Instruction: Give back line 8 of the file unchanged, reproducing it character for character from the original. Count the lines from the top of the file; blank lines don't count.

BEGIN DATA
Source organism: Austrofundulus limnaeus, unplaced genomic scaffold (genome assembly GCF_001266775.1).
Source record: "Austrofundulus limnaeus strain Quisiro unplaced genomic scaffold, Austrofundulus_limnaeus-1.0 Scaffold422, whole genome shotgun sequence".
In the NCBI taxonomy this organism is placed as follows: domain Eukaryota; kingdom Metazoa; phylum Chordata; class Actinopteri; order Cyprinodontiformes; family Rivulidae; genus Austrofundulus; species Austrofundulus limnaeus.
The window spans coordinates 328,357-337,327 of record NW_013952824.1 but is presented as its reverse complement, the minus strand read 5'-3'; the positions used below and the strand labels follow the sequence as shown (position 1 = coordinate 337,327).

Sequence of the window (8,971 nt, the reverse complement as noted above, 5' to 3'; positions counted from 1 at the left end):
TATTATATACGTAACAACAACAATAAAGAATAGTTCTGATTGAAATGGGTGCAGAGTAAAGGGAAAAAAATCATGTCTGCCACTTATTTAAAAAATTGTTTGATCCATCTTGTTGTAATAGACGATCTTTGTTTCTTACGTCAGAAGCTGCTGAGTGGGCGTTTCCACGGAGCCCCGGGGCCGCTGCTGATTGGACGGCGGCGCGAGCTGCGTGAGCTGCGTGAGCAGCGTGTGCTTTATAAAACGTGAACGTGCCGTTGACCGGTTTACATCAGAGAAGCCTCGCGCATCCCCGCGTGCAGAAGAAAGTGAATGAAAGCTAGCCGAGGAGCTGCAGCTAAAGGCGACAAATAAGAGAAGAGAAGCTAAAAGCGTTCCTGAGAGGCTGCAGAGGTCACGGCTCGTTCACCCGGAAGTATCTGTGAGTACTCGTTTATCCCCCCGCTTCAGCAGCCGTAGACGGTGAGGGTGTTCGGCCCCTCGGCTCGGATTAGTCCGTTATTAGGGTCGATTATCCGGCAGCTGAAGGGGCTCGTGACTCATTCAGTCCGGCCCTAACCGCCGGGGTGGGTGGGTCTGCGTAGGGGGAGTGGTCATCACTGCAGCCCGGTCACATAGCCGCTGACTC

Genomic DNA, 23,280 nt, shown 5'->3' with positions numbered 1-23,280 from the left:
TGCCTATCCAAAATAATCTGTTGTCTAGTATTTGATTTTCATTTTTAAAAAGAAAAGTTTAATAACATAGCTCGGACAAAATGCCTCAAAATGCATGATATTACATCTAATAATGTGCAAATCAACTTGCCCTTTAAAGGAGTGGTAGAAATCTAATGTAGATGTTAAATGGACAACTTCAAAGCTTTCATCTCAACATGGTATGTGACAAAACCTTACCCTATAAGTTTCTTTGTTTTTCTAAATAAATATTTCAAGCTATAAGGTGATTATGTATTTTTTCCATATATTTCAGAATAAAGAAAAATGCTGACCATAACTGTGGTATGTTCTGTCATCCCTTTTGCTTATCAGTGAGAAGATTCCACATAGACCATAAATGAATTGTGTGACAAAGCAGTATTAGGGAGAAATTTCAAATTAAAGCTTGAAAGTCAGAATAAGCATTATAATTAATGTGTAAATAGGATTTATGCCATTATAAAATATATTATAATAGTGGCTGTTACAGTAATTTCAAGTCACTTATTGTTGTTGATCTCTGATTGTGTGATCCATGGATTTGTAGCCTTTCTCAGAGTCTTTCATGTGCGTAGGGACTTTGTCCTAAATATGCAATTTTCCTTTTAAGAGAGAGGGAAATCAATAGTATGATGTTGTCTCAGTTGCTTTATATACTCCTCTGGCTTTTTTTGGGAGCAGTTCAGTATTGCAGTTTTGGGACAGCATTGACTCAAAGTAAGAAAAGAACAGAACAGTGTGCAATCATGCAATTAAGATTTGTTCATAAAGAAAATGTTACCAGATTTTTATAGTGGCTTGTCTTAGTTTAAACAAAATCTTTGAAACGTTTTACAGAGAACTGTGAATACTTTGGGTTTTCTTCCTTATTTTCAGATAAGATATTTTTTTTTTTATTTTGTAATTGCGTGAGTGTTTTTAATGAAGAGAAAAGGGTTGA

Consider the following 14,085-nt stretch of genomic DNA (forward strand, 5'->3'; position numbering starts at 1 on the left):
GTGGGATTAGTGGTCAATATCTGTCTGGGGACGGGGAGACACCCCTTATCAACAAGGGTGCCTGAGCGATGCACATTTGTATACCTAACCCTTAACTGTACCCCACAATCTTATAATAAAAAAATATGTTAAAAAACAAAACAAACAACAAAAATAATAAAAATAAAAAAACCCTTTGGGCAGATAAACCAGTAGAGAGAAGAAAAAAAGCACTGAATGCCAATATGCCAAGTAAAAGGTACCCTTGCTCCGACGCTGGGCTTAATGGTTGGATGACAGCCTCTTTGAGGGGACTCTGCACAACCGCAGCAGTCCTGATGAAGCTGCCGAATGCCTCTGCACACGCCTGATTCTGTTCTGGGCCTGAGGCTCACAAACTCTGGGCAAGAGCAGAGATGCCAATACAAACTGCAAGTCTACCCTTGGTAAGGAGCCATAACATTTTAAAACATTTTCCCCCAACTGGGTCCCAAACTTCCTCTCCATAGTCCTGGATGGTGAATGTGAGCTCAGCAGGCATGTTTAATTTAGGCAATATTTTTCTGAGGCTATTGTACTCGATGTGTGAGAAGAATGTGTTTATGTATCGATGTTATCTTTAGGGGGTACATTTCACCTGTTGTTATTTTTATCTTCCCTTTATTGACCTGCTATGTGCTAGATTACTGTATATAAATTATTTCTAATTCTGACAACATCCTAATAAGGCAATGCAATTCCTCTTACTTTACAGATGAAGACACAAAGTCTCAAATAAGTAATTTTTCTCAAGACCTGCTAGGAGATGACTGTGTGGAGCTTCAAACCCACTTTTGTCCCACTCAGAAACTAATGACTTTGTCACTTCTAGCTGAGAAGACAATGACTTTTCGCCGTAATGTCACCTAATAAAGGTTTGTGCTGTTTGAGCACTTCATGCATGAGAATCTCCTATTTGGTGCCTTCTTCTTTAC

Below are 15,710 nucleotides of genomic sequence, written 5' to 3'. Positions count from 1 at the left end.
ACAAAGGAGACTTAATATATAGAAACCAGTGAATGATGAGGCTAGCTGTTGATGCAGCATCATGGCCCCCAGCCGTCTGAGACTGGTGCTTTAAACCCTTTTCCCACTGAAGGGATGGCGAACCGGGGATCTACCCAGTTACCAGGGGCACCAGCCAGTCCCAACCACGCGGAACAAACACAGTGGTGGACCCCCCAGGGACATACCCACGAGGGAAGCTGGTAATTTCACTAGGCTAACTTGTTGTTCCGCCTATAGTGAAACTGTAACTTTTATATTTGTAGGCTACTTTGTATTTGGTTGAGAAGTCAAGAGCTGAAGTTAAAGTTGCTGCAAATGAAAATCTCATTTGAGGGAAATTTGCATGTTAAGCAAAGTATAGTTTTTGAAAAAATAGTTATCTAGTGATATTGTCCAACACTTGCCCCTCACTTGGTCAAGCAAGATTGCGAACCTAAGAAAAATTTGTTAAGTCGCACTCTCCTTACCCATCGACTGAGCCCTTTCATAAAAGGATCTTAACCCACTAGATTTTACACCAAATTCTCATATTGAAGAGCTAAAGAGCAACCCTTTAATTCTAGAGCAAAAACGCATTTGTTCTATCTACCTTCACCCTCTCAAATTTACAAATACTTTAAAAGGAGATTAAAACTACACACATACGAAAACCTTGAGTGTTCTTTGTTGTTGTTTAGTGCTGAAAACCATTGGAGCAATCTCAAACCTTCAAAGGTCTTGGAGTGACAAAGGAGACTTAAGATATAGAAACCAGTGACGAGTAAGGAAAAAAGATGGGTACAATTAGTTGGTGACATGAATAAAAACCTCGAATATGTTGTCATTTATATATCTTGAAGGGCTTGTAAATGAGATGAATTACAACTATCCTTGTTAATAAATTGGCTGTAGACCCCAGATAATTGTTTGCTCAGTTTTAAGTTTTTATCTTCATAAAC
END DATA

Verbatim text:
TGCCTATCCAAAATAATCTGTTGTCTAGTATTTGATTTTCATTTTTAAAAAGAAAAGTTTAATAACATAGCTCGGACAAAATGCCTCAAAATGCATGATATTACATCTAATAATGTGCAAATCAACTTGCCCTTTAAAGGAGTGGTAGAAATCTAATGTAGATGTTAAATGGACAACTTCAAAGCTTTCATCTCAACATGGTATGTGACAAAACCTTACCCTATAAGTTTCTTTGTTTTTCTAAATAAATATTTCAAGCTATAAGGTGATTATGTATTTTTTCCATATATTTCAGAATAAAGAAAAATGCTGACCATAACTGTGGTATGTTCTGTCATCCCTTTTGCTTATCAGTGAGAAGATTCCACATAGACCATAAATGAATTGTGTGACAAAGCAGTATTAGGGAGAAATTTCAAATTAAAGCTTGAAAGTCAGAATAAGCATTATAATTAATGTGTAAATAGGATTTATGCCATTATAAAATATATTATAATAGTGGCTGTTACAGTAATTTCAAGTCACTTATTGTTGTTGATCTCTGATTGTGTGATCCATGGATTTGTAGCCTTTCTCAGAGTCTTTCATGTGCGTAGGGACTTTGTCCTAAATATGCAATTTTCCTTTTAAGAGAGAGGGAAATCAATAGTATGATGTTGTCTCAGTTGCTTTATATACTCCTCTGGCTTTTTTTGGGAGCAGTTCAGTATTGCAGTTTTGGGACAGCATTGACTCAAAGTAAGAAAAGAACAGAACAGTGTGCAATCATGCAATTAAGATTTGTTCATAAAGAAAATGTTACCAGATTTTTATAGTGGCTTGTCTTAGTTTAAACAAAATCTTTGAAACGTTTTACAGAGAACTGTGAATACTTTGGGTTTTCTTCCTTATTTTCAGATAAGATATTTTTTTTTTTATTTTGTAATTGCGTGAGTGTTTTTAATGAAGAGAAAAGGGTTGA